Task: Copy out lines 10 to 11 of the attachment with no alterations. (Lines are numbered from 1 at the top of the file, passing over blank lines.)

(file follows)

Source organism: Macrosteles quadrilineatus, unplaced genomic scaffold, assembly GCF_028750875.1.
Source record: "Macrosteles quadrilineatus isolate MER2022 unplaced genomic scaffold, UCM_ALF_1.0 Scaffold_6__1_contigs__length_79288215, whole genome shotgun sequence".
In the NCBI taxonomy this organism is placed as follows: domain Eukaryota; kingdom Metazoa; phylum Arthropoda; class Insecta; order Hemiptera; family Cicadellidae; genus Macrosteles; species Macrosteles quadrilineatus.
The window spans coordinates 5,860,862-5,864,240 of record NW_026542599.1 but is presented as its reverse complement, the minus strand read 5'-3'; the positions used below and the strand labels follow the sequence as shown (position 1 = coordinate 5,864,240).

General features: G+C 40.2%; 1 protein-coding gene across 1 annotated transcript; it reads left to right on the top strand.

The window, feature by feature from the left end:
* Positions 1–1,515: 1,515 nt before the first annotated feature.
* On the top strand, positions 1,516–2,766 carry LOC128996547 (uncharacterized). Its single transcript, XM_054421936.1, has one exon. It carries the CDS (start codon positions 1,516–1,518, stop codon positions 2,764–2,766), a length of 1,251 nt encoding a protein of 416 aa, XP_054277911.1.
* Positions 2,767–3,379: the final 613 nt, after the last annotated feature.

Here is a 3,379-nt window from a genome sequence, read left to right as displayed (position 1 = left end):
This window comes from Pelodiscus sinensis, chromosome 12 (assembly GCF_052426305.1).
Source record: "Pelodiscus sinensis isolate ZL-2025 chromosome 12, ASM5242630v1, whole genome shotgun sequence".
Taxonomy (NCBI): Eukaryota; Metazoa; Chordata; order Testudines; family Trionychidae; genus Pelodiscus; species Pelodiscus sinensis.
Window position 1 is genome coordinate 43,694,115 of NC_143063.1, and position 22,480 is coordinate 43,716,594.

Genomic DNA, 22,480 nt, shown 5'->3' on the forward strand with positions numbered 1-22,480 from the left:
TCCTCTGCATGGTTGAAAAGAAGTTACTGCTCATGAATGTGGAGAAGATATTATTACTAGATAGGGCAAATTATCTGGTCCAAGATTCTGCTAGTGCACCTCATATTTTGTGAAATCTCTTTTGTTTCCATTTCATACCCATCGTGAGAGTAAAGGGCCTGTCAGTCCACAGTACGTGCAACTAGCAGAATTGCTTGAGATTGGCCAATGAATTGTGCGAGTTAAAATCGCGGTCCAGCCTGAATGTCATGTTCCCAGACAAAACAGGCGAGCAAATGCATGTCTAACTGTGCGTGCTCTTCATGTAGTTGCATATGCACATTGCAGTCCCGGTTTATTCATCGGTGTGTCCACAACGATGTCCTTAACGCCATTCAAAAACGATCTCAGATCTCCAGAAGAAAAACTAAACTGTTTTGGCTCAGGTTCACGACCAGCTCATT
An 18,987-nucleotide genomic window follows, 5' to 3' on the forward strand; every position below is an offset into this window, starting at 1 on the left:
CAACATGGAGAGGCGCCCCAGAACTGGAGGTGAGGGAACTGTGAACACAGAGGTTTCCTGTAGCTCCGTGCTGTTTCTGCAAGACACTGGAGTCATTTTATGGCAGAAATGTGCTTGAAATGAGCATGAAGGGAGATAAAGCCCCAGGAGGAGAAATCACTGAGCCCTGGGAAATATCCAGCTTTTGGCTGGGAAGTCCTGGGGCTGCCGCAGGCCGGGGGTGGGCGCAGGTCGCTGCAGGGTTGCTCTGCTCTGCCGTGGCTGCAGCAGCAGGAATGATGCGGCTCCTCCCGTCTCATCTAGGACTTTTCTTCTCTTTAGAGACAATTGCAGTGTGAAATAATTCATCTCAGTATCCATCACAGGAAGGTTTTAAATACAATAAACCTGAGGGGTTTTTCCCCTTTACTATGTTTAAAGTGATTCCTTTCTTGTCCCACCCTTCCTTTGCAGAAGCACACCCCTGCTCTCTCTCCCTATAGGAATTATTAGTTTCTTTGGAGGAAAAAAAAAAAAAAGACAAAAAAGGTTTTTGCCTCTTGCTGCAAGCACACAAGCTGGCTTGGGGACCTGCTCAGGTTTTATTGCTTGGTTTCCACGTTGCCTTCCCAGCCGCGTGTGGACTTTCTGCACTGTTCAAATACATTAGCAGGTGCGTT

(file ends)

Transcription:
Here is a 3,379-nt window from a genome sequence, read left to right as displayed (position 1 = left end):
This window comes from Pelodiscus sinensis, chromosome 12 (assembly GCF_052426305.1).